Latest Modified on: June 14th, 2021
Choosing the right food for your four-legged friends is a challenging task. Should you check around the pet food aisles of grocery stores, you’ll likely find a whole selection of brands, each claiming to be specially formulated for canine nutritional needs.
Before going into detail about what you should and shouldn’t feed your furry buddy, know that the best diet plan is one designed by your vet. Rely on expert advice for appropriate portion sizes and the ideal balance of nutrients suitable for your friend. Each diet plan is typically customized according to your dog’s age, breed, size, lifestyle, and health needs.
1. Meat is NOT Absolutely Essential for Your Dog
Domestic dogs have evolved to be omnivorous, unlike their close cousins, wolves. They can digest both meat and vegetarian food and stay healthy. They do need adequate protein with essential amino acids for rebuilding tissues and muscles. However, these protein sources need not necessarily be animal products. You can choose vegan dog food made with fungi and yeast.
A good combination of vegan sources contains amino acids that act as building blocks for body cells. Adding ingredients like soy, beans, and whole grains to your buddy’s meals can also ensure they get the full range of vital nutrients.
2. Commercial Dog Food Brands Are Not Exactly Healthy
Most commercial dog food brands are made with sub-par meat, often from animals deemed disabled or unfit for human consumption. You should also look out for terms like “meat meal” listed in the ingredients. These are, in fact, animal by-products that are best unnamed.
You definitely would not want to add them to your best friend’s diet. Don’t let the smart packaging and your pet’s enjoyment. Pets seem to love them because of the sugars and starches added to enhance their flavor, much like snack foods marketed toward humans. Such additives only raise the risk of diabetes and obesity.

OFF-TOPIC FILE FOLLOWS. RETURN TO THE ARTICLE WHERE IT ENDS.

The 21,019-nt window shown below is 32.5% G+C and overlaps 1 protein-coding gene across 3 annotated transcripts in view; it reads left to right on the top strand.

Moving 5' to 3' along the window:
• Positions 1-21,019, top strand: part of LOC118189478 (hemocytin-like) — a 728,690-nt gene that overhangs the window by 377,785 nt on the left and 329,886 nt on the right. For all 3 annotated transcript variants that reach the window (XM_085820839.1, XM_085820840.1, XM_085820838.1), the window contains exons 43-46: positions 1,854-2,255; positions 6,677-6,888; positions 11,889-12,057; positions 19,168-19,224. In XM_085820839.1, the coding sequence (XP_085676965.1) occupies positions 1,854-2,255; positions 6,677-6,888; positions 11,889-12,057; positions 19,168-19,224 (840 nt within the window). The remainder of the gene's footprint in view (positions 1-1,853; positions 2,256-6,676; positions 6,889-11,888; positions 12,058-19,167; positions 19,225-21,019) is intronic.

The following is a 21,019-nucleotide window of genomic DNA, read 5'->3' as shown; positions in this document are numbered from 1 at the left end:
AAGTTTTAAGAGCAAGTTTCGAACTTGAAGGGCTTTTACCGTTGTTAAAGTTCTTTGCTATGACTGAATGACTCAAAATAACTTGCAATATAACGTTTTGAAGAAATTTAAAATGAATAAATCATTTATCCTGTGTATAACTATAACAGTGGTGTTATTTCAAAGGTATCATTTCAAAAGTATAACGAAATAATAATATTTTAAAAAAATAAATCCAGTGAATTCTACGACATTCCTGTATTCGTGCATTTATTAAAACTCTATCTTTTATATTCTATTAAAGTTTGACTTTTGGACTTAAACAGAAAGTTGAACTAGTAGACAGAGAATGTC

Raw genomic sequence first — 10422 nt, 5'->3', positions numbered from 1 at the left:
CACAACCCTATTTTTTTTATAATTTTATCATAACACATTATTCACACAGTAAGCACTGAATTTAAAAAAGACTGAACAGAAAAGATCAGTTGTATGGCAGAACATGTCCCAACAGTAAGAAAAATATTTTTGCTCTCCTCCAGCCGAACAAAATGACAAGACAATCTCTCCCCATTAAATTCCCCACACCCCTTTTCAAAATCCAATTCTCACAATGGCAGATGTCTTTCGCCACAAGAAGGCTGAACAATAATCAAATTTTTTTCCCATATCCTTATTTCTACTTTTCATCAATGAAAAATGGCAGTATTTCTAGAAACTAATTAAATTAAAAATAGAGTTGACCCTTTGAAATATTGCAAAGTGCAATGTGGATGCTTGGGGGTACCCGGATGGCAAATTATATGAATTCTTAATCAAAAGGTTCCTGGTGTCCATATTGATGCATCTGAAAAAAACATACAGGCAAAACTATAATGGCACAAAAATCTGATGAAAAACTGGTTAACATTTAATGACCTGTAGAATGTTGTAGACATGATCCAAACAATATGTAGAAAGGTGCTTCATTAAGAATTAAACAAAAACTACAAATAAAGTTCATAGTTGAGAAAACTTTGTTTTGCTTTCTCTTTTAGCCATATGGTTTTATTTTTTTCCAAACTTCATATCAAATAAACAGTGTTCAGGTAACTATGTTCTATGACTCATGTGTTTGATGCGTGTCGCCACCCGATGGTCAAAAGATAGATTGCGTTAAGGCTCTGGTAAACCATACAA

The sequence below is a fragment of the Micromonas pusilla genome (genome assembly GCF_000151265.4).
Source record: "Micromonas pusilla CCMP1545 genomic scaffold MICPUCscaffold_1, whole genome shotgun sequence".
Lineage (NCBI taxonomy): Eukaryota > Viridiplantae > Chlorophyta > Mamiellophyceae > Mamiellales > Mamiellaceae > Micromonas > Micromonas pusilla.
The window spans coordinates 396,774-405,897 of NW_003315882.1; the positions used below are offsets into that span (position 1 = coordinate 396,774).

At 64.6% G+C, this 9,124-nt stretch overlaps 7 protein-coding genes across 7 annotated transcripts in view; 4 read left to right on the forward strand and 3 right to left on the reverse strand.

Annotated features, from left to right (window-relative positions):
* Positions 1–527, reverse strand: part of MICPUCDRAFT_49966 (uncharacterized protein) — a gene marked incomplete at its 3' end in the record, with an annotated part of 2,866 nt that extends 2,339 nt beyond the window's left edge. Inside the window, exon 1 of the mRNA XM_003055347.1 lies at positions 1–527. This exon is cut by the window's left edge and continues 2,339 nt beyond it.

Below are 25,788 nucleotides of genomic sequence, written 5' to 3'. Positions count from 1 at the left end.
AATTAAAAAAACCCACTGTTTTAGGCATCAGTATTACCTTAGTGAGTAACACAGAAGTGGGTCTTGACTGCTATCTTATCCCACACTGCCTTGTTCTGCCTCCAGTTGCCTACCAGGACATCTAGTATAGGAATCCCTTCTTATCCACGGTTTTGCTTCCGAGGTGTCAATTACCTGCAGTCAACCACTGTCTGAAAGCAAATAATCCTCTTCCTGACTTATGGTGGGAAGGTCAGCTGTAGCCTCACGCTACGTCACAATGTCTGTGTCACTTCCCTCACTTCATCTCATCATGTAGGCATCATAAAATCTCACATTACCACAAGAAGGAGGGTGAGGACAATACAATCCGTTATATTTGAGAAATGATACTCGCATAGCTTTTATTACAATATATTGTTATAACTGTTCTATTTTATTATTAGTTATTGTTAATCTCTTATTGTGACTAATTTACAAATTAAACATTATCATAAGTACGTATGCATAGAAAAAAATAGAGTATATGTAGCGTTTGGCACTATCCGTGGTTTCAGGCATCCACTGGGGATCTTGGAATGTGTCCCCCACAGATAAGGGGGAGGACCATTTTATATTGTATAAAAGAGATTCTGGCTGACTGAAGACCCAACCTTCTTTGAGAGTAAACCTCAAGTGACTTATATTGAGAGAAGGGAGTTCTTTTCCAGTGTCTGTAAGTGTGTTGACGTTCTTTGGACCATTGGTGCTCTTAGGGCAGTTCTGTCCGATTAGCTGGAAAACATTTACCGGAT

3. Dog Food May Contain Toxic Preservatives and Chemicals
Store-bought pet food brands are designed for extended shelf life. Although natural preservatives are available, these varieties are typically expensive and can raise production costs. For this reason, manufacturers may add synthetic preservatives that are sometimes also used as pesticides.
Look out for chemicals like ethoxyquin, BHA, and BHT and carefully avoid them. Pet parents may also want to protect their buddies from heavy metal poisoning from cadmium, mercury, and lead in the food.
4. Some Added “Nutrients” May Not be Necessary
Yet another ingredient to look out for is “blood meal,” often disguised as a protein extender. Dried blood in powdered form is added to the dog food to raise its protein content by up to 300%. But, it’s also associated with a heightened risk of getting mad cow disease.
If the label specifies “added” vitamins and minerals, you may want to skip the brand. Most companies use additives to make up for the nutritional value lost because of extended storage. Oftentimes, dogs don’t really need these supplements or would achieve better health with whole foods.
5. New Foods Should be Introduced Gradually
When transitioning your little buddy to a portion of healthier food, you might want to introduce new proteins gradually. Give their digestive system time to adjust and adapt. You’ll also make sure that they don’t have allergic reactions and gastric disturbances.
While the best judge of your pet’s overall health is their vet, a thick glossy coat and healthy skin are other indicators that the new diet is working well. Preserve your four-legged friend’s newfound health, happiness, and wellness with customized dog portraits.
Choosing the right nutrition for your best friend can be a confusing task. Your best bet is to rely on your vet’s advice and simply pick foods that you would not eat. The rest should be easy!